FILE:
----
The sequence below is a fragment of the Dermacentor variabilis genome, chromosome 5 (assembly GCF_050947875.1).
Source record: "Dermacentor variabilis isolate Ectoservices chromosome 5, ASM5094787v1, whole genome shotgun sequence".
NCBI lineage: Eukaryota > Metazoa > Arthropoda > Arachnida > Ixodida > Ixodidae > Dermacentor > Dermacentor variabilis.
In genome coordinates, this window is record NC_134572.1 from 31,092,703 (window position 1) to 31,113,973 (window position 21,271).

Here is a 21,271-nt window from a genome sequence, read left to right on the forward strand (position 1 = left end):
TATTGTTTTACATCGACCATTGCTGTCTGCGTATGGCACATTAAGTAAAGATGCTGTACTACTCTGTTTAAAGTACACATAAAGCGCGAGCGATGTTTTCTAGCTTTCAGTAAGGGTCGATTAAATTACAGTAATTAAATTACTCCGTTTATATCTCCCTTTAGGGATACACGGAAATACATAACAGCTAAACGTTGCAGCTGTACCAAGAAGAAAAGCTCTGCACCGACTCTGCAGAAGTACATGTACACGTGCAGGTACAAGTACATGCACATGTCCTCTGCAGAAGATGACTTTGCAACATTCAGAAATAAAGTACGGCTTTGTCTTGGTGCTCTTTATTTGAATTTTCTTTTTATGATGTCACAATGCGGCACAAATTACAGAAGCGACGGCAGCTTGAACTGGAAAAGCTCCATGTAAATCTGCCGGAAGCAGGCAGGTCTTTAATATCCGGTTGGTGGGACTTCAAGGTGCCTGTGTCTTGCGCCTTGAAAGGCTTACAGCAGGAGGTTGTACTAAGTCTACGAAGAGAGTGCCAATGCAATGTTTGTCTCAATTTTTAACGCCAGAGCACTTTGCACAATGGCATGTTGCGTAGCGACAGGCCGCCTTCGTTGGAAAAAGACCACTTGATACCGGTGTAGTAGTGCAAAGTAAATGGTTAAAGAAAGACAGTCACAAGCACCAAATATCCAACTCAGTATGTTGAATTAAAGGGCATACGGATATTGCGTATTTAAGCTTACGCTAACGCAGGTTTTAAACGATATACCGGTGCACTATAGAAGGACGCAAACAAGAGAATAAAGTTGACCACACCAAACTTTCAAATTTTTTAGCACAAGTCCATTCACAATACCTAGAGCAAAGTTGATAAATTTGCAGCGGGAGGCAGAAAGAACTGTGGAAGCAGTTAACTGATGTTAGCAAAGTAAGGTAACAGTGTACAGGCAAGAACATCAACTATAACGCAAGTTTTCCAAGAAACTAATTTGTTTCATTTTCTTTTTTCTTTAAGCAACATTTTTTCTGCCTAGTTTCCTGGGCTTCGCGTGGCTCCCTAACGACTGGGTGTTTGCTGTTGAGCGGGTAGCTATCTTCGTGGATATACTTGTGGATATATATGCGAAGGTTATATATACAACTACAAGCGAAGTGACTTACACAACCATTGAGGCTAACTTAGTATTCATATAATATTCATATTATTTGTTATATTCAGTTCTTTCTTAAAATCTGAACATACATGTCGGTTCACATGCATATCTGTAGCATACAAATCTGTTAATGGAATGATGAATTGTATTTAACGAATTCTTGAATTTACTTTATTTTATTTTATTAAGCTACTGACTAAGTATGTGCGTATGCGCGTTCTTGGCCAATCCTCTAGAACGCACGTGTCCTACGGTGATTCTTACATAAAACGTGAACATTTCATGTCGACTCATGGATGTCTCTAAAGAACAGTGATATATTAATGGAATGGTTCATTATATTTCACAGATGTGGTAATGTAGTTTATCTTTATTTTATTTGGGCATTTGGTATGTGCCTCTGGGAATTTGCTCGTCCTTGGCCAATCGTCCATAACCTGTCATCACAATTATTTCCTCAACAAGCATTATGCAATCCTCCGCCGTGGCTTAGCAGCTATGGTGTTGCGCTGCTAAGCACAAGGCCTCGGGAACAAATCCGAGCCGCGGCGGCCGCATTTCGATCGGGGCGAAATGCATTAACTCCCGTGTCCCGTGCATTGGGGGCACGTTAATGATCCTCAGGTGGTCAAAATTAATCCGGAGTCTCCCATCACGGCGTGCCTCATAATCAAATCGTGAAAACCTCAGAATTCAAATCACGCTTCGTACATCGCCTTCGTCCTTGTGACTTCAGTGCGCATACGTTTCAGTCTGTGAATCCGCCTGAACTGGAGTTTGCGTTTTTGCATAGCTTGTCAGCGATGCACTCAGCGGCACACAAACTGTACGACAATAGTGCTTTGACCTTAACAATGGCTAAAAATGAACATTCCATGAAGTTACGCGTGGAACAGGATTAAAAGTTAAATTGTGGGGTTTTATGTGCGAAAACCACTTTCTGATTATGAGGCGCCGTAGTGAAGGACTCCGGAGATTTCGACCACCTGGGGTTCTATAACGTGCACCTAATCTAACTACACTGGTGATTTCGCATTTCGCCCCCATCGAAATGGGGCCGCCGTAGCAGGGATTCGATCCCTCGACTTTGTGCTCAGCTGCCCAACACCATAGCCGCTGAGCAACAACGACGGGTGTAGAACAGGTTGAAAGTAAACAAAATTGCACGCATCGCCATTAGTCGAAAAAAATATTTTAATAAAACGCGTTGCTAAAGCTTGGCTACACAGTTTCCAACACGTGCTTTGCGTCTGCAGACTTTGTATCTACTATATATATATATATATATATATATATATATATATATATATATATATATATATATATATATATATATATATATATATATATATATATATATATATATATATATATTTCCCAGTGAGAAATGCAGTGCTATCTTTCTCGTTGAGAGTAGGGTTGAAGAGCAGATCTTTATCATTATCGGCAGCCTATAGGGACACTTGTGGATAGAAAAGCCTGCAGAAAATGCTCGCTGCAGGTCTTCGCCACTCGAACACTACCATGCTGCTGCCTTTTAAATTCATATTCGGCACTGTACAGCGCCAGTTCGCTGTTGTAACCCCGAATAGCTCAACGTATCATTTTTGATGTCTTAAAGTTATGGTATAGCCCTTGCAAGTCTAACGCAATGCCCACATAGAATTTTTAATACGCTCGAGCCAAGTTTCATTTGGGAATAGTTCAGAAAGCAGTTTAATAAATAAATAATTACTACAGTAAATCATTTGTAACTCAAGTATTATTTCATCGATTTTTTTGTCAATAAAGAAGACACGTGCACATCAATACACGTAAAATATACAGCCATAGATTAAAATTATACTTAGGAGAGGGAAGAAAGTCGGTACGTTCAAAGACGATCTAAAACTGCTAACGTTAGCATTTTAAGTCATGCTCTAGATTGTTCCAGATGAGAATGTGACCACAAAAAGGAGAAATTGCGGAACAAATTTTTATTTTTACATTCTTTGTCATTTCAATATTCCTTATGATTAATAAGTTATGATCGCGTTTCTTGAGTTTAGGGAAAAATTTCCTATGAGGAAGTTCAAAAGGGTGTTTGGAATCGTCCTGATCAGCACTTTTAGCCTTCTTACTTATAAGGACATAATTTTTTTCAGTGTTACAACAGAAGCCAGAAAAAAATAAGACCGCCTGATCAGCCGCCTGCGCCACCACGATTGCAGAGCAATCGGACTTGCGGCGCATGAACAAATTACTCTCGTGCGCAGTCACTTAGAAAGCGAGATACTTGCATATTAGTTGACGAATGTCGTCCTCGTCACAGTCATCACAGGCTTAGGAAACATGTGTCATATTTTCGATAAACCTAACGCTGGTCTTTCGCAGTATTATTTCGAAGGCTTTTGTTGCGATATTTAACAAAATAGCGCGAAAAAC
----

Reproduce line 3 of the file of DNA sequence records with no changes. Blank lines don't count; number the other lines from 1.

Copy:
NCBI lineage: Eukaryota > Metazoa > Arthropoda > Arachnida > Ixodida > Ixodidae > Dermacentor > Dermacentor variabilis.